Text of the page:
Libya’s internationally recognised government has said it is suspending its participation in ceasefire negotiations hosted by the United Nations in Geneva, hours after an attack by renegade military commander Khalifa Haftar’s forces on the capital’s port.
In a statement late on Tuesday, the presidential council of the Tripoli-based Government of National Accord (GNA) said it would respond firmly to the attack at the appropriate time.
Earlier in the day, representatives of the GNA and Haftar’s self-styled Libyan National Army (LNA), which launched a military offensive in April last year to seize Tripoli, had resumed indirect talks aimed at establishing a lasting ceasefire.
Footage shared online showed thick black smoke rising from the port, a major gateway for food, fuel, wheat and other imports.
State oil firm National Oil Corporation (NOC) said it had urgently evacuated all fuel tankers from the facility after a missile struck metres away “from a highly explosive liquefied petroleum gas (LPG) tanker discharging in the port”.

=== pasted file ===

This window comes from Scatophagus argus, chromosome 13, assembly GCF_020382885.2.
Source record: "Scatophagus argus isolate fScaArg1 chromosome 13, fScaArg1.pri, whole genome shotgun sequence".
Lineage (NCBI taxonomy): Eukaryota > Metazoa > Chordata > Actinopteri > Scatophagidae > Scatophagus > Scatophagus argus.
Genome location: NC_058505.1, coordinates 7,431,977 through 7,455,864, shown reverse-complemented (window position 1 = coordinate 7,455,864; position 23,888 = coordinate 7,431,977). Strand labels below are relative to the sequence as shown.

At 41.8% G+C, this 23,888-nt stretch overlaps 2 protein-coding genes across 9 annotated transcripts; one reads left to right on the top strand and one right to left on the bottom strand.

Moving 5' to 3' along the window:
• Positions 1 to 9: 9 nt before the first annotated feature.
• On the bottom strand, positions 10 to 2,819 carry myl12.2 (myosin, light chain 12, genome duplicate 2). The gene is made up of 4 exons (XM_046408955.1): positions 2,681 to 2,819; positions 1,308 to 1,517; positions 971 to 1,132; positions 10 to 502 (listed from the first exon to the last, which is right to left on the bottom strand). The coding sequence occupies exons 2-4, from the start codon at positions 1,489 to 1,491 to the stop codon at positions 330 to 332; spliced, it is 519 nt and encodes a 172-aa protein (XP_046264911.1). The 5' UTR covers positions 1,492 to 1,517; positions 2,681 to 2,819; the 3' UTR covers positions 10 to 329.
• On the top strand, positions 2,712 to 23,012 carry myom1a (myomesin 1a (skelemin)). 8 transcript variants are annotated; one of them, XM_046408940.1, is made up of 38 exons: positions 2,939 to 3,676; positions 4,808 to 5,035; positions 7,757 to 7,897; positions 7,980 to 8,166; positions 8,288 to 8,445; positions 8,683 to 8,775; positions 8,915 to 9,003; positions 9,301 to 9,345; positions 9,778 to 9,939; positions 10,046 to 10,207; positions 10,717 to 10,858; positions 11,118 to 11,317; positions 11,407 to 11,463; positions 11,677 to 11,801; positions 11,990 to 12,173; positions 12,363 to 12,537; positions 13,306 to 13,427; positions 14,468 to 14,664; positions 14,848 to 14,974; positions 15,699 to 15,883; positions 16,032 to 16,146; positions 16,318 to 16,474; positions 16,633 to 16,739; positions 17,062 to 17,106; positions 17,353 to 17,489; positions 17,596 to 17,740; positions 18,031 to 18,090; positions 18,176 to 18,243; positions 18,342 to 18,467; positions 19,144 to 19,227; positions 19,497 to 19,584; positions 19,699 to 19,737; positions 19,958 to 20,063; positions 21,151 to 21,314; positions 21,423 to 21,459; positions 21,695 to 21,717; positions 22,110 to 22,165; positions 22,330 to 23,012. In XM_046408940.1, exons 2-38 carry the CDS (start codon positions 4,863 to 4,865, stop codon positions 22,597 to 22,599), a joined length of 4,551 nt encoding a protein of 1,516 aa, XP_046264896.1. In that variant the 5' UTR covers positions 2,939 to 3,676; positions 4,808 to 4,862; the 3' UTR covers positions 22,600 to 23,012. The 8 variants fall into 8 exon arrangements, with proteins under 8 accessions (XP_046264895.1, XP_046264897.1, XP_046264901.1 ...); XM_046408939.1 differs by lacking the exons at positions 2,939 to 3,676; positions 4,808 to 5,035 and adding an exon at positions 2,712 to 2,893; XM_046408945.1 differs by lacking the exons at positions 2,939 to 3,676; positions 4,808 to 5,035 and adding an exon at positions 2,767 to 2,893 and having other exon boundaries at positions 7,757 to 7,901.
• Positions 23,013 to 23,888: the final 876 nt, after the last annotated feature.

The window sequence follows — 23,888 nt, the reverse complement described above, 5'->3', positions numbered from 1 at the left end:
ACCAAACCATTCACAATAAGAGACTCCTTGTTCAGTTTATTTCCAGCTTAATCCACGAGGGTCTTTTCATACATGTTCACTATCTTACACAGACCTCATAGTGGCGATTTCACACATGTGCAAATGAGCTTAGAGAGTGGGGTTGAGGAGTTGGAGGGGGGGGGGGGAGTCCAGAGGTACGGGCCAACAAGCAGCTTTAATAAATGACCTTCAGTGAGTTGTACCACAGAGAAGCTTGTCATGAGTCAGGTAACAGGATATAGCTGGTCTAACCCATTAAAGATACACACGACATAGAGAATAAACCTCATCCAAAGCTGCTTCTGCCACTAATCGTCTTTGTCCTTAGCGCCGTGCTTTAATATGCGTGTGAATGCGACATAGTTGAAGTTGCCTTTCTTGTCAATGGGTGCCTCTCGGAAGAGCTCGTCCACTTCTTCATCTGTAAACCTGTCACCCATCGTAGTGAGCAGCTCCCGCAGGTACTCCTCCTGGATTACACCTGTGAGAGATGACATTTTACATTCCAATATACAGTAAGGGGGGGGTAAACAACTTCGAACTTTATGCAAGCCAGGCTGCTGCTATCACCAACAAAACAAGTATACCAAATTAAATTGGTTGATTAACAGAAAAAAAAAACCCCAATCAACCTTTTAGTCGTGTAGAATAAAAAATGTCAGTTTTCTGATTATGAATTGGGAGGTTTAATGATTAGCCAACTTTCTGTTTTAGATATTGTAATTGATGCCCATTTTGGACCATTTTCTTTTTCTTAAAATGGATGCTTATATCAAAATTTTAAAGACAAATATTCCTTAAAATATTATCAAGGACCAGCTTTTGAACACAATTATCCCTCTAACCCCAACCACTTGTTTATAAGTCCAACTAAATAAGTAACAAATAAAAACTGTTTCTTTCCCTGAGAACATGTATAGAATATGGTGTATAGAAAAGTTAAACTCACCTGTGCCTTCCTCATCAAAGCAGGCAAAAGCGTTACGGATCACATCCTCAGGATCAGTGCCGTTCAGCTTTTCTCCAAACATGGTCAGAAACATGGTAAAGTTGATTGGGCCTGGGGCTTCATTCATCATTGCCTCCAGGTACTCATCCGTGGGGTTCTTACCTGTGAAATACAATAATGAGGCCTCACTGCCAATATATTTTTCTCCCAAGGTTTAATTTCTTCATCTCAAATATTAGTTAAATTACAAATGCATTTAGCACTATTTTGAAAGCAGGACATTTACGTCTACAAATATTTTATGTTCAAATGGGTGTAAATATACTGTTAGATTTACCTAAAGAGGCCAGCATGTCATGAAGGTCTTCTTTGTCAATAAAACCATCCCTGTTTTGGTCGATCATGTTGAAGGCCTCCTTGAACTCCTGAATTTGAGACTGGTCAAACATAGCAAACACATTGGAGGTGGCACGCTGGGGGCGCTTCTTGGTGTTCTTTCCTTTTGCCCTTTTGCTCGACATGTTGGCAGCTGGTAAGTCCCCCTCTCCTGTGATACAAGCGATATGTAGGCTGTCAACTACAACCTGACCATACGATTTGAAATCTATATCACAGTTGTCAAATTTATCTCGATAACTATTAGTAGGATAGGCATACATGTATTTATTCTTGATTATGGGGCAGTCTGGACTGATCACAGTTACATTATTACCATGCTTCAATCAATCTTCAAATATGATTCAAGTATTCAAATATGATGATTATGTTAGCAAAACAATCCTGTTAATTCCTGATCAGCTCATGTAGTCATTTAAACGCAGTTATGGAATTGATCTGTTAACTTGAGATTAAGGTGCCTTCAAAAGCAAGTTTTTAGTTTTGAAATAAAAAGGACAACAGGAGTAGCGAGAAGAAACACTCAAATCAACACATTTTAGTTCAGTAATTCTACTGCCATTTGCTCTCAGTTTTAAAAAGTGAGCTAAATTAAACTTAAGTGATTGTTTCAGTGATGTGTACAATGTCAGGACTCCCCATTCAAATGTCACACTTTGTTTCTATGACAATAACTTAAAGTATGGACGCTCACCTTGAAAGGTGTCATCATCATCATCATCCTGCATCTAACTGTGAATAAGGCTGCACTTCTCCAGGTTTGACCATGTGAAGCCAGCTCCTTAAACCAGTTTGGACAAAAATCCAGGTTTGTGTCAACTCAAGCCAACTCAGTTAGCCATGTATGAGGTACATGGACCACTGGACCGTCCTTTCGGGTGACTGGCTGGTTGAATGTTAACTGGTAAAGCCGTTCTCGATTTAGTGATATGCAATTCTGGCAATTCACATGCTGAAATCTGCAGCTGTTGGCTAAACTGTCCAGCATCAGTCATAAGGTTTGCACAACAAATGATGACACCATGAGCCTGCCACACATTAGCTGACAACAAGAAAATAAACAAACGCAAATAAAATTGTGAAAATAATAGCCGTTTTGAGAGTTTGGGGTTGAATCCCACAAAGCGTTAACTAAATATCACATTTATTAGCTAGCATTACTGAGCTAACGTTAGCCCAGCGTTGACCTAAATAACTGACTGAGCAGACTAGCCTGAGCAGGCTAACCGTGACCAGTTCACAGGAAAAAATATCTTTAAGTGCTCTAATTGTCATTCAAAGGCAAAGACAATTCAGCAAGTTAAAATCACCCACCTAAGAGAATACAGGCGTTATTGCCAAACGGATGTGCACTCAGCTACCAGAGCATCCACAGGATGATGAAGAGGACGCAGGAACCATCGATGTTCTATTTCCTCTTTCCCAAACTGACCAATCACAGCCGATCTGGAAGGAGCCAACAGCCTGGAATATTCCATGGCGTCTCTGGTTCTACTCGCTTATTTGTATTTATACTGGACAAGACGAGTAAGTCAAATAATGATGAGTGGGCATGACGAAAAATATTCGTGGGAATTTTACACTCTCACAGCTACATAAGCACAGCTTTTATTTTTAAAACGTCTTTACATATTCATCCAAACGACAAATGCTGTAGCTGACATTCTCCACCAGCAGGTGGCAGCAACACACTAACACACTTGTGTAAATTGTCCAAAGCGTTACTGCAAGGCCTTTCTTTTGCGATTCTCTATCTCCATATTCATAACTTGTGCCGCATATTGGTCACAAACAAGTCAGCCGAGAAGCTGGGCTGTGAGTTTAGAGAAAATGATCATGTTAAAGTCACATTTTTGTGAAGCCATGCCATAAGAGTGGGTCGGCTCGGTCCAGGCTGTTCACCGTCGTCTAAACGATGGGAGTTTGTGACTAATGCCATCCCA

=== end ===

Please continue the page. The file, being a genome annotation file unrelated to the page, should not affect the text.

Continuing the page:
“Today’s attack on Tripoli port could have led to a humanitarian and environmental disaster,” NOC Chairman Mustafa Sanalla said.
“The city does not have operational fuel storage facilities … the consequences will be immediate; hospitals, schools, power stations and other vital services will be disrupted,” he said.
The attack happened as five military representatives from the GNA and another five from the LNA gathered in Geneva, more than a week after they ended their first round of negotiations without striking a deal that would help end the fighting in Tripoli.
In the previous round of talks, the UN mission said there was “broad consensus” between the two sides on “the urgency for Libyans to safeguard the sovereignty and territorial integrity” of the country, and to “stop the flow of non-Libyan fighters and send them out of the country”.
Oil-rich Libya has been splintered between competing factions and militias since former leader Muammar Gaddafi was overthrown and killed during a NATO-supported uprising in 2011. It is currently split between two rival administrations – the Tripoli-based GNA and another allied with Haftar in the eastern city of Tobruk that controls key oil fields and export terminals. Each administration is backed by an array of foreign countries.
Earlier in the day Ghassan Salame, head of the UN Libya mission, had called the port attack a “big breach” of the fragile – and repeatedly violated – ceasefire that was brokered by Russia and Turkey on January 12 as part of efforts to de-escalate the battle for the capital.
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